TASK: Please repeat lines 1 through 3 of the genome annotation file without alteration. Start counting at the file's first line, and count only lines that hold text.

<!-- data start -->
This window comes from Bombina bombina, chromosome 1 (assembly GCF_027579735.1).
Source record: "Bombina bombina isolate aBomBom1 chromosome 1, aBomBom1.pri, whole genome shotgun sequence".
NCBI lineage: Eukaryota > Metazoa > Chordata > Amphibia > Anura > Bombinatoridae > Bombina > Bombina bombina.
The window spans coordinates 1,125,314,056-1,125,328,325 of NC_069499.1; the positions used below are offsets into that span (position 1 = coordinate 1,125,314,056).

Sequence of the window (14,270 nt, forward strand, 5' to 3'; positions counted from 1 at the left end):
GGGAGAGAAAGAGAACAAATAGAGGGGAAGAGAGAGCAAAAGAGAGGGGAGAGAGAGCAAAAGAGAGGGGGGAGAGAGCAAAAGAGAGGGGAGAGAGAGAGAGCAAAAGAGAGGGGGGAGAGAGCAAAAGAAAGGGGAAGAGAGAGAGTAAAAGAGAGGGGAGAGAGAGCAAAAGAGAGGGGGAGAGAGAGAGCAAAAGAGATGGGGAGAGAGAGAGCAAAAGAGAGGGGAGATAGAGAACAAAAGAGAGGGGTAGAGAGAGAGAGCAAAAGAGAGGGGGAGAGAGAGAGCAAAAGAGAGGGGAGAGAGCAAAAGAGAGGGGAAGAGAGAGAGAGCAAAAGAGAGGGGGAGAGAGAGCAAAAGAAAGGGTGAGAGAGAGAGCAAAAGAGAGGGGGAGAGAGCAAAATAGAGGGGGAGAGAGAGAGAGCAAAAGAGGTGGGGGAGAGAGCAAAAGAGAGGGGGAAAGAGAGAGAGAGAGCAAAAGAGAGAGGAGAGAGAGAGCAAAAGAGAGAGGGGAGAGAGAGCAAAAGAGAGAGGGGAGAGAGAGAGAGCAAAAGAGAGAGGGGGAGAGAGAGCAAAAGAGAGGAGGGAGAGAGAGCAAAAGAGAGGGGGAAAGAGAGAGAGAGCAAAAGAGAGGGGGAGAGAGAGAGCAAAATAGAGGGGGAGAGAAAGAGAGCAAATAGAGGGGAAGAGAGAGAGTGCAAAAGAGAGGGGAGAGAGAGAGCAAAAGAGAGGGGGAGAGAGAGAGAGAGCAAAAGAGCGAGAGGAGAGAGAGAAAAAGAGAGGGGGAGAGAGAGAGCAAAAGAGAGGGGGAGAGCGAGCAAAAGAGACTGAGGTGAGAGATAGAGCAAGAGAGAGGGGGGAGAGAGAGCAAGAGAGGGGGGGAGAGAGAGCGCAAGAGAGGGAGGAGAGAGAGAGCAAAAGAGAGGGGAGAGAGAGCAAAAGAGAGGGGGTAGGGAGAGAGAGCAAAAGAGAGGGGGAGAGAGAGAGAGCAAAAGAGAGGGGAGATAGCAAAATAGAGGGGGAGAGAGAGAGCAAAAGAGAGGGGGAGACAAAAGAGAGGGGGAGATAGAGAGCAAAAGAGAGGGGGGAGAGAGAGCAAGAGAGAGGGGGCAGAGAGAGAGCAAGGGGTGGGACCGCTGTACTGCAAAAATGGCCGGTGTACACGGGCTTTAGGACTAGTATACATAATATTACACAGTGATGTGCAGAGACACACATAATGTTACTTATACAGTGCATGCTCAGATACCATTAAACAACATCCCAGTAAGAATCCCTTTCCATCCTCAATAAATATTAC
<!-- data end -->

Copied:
This window comes from Bombina bombina, chromosome 1 (assembly GCF_027579735.1).
Source record: "Bombina bombina isolate aBomBom1 chromosome 1, aBomBom1.pri, whole genome shotgun sequence".
NCBI lineage: Eukaryota > Metazoa > Chordata > Amphibia > Anura > Bombinatoridae > Bombina > Bombina bombina.